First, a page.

My friend had just begun elementary school when the twin towers were attacked. He has been exposed to negative depictions of Arabs for all his life, which has conditioned his mind in a way that his Buddhist values and practice has been powerless to remedy. I felt the need for a counter-narrative. Not a counter-narrative that would fall into the trap of tit-for-tat and demonize Israel or its army – neither are mentioned in the poem – but a counter-narrative that would humanize “the people around Israel.” What I hoped to achieve is forcing the humanity of the victims onto those who deny it.

Beirut, Summer 1982 is also my Ars Poetica. Deep down, I am that mother who wants to comfort and entertain her children, at the risk of her own sanity. This, to me, is the essence of poetry: providing spiritual and moral sustenance. One of the most poetic things I’ve recently heard was on a BBC documentary on Chinese “reeducation camps” for the Uyghur minority in East Turkistan. One Uyghur inmate had written on the bathroom wall: “Oh my heart, don’t break!” The writing itself was not shown on camera, so as not to endanger its author. You could say that the sentence is trite and cliché. The language is unsurprising, the picture, juvenile. But whoever wrote that sentence was trying to remain spiritually, morally and psychologically alive in the face of extreme circumstances. This is poetry. 

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Soraya Qahwaji is a writer of whom nothing is known. Now let’s look at her essay.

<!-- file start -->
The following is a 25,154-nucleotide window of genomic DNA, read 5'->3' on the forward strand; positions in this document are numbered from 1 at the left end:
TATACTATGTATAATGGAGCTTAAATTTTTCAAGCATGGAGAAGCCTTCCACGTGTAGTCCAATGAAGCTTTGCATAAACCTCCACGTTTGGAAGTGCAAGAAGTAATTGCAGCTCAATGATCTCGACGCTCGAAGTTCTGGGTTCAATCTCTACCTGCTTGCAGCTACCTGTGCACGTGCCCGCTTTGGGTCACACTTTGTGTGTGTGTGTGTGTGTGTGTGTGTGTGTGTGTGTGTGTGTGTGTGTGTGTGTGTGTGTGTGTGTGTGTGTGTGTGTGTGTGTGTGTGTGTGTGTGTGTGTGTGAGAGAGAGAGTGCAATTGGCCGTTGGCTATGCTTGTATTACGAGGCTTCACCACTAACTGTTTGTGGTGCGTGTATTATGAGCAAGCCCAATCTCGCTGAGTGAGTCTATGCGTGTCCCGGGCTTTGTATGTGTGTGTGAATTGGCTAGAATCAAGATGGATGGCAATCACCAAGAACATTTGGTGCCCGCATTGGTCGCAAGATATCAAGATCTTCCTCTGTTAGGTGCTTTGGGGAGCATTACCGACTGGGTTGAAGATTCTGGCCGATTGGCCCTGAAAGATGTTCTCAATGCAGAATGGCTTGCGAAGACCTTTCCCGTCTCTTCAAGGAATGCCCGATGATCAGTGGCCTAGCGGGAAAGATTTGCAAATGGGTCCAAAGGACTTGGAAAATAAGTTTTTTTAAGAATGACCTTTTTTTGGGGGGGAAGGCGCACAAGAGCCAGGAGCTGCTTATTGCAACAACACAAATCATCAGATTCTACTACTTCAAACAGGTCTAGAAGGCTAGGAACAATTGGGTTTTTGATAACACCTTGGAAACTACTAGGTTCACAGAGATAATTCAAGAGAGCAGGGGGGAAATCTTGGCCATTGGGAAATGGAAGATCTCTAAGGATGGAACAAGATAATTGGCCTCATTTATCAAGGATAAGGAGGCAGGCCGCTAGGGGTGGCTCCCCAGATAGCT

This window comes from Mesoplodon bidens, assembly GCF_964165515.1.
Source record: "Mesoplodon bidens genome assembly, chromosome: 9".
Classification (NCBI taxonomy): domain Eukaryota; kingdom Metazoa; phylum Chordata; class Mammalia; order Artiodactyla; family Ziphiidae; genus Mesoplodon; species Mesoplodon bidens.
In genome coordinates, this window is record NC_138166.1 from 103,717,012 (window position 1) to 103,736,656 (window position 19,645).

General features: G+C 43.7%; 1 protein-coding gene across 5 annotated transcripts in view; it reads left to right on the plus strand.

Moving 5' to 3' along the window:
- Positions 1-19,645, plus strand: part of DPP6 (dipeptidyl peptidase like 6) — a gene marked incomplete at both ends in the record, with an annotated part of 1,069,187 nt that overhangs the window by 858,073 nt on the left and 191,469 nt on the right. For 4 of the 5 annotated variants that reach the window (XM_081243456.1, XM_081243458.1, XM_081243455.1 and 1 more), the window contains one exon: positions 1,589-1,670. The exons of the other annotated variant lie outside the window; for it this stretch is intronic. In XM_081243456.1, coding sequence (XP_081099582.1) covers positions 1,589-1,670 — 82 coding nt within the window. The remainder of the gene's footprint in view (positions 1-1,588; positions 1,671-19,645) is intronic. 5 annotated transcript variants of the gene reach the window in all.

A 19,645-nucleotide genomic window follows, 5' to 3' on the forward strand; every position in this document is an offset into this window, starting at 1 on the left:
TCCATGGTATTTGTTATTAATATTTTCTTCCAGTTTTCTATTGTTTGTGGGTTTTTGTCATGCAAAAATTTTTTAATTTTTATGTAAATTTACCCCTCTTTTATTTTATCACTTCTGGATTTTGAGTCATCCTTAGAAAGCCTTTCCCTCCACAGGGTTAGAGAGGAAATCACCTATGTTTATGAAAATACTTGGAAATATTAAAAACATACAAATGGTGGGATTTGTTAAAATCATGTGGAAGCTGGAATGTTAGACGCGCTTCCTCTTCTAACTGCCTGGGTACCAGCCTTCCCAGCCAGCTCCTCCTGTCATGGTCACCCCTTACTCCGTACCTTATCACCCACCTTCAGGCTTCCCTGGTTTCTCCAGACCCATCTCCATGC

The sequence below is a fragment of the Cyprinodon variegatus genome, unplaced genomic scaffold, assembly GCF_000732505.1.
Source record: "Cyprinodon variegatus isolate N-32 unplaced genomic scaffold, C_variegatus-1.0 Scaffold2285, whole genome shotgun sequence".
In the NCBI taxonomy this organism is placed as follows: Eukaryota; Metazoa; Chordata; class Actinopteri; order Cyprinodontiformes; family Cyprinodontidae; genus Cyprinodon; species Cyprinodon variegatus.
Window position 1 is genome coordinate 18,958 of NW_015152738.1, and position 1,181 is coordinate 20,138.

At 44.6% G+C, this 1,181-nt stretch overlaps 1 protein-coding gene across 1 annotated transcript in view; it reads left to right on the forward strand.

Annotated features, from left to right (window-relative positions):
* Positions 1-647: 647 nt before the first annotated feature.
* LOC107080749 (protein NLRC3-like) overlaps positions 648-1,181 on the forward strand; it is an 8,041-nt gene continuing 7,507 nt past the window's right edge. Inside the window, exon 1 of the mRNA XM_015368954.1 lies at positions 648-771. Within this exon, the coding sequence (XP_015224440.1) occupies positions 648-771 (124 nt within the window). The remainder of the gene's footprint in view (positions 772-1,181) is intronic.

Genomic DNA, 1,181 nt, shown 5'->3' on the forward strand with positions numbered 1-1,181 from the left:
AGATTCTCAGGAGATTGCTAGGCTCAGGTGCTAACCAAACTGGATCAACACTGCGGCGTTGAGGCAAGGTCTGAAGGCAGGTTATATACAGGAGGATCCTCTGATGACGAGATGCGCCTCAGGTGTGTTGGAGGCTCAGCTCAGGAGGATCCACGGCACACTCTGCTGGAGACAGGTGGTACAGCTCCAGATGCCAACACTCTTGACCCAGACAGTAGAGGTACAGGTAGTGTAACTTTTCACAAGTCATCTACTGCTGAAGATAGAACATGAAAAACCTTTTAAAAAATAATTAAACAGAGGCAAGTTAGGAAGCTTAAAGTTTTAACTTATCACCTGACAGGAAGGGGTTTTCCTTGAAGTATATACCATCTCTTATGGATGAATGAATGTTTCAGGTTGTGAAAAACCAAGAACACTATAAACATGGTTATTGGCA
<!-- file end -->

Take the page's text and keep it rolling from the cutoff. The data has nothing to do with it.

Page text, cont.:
Writing While Black in a Year of Protest

The following is a guest post by Shawn R. Jones, whose poetry appeared in issue 20 of Typehouse Literary Magazine.

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I sat down to write a few days after George Floyd’s murder, and never had the writing process felt more precarious. In 2019, it seemed so clear. I understood what I wanted to say and who I wanted to speak for, but more recently, my mind has been fraught with hurt, rage, and disappointment.

I am not sure who I am writing for now. Am I writing for Black people questioning their place in America, for my white neighbors whose hellos are suddenly more of an apology than a greeting, or for people who are speaking to me for the first time? 

For instance, my husband and I have been living in a predominantly white neighborhood for over a decade. There are a few neighbors who have refused to speak to us. However, a few days after Floyd’s murder, one of these neighbors pulled up beside us and asked how we were doing. I wanted to respond, the same way we have been for the past 401 years. I wasn’t sure if I should be thankful that she had finally decided to speak or angry that she hadn’t “noticed” us before.

I spoke back, with a hello that had a silent uh… in front of it and a question mark behind it. You see, I had stopped speaking to her because she had never responded and also because I had assumed she was the one who had written, “Niggers Go Back to Africa,” on the asphalt in front of our home. It was an assumption I made based on a gut feeling I have learned to rely on in environments where people can hate me and smile at me at the same time and others can hate me so much that they refuse to speak or smile at all.

In this racial climate, I don’t know what to expect from some white people any more than they know what to expect from me. I rely heavily on a gut feeling when I need to decide who I can trust. Thus far, that feeling hasn’t failed me. I don’t think I have a special mojo. However, I am convinced that many black people can feel racism without anyone even looking in their direction because racism feels more like a being, a spirit that prowls around our country, searching for a host.